On a recent episode of the Dr. Oz show the TV personality and entertainer made these claims, among others, regarding chicken raised and sold in the United States:
- Chickens are filled with a multitude of chemicals and drugs that makes them bigger than ever
- Chickens are bio-engineered
- Chickens are raised tightly packed together for 45 days
- Chickens are fed antibiotics and arsenic to make them grow faster and bigger
With eye catching visual aids (a clear liquid turning a blue liquid clear, beakers running over- representing too many antibiotics in our world; and two chickens supposedly representing today's chicken as compared to yesterday's) and an impressive supporting cast it seemed that the TV host was denouncing the entire chicken industry for producing chemical filled, drug laden artificial birds and foisting them off on an unsuspecting public as "chickens". Dr. Oz did note that four companies produce 50% of all chicken in the US; his comments were directed at these large producers but that focus was easily lost in the exuberance of his presentation. As entertaining as Dr. Oz may be to some TV watchers, did what he said have any bearing on Gerber's Amish Farm Chicken? Let's look at Gerber's Amish Farm Chicken in light of the TV shows claims:
- Are chickens filled with a multitude of chemicals and drugs that makes them bigger than ever?
Gerber's Amish Farm Chicken: No. Our chickens are fed a completely natural vegetable based diet with nothing added. Our chickens are processed young, weighing about 4.5 to 5.5 pounds each. Their size is a result of breed choice, good nutrition and good care. Drugs are not necessary to keep Gerber's Amish Farm Chicken's healthy because they are raised with good care and nothing artificial is necessary.
- Are chickens bio-engineered?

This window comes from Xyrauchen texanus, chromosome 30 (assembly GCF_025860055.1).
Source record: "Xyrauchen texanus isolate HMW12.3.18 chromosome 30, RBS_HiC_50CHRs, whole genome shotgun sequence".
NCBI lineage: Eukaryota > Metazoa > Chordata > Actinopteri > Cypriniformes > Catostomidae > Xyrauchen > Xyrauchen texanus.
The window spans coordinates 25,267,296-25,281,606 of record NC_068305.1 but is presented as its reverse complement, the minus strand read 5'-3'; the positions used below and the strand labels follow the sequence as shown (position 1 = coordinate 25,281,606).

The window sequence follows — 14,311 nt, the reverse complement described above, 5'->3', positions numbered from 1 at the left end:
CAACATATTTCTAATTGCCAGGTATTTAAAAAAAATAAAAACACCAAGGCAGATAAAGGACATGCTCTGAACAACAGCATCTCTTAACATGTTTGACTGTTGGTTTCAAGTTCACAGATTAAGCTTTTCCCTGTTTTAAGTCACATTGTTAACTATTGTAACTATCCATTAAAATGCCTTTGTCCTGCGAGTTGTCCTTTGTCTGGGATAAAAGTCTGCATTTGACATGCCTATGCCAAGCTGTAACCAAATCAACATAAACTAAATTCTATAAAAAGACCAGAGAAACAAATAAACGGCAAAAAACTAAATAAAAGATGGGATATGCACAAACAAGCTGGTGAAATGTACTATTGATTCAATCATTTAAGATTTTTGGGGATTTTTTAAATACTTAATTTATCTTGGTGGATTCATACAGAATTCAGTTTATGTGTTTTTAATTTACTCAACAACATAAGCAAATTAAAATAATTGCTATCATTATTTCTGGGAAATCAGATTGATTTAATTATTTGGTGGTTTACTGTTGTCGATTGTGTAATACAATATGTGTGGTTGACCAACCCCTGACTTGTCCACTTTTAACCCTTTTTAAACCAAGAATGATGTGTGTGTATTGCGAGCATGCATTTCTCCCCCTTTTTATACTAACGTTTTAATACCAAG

Gerber's Amish Farm Chicken: No. The implication here is that some nasty, artificial gene splicing dark science is used to make chickens. This is simply not true. Dr. Oz's good model chicken, the chicken of the 1960's, was what it was as a result of breeding. Chickens today are also what they are as a result of breeding.
- Are your chickens raised tightly packed together for 45 days?
Gerber's Amish Farm Chicken: No. Chickens must be able to move freely to remain healthy. Chickens are communal animals and are calm in close proximity to other chickens. A crowded shopping mall density is comfortable for a chicken. Given unlimited space chickens will cluster together. Gerber raising methods allow our chickens plenty of free room with the ability to cluster as is natural.
- Are chickens fed antibiotics and arsenic to make them grow faster and bigger?
Gerber's Amish Farm Chicken: No. Most of the chicken industry does use antibiotics and arsenic to support growth. Gerber's Amish Farm Chicken is NEVER given any form of antibiotic or arsenic. Our chicken's taste and quality are solely the result of excellent natural feed and care. This is what sets Gerber's Amish Farm Chicken apart for the rest of the chicken industry.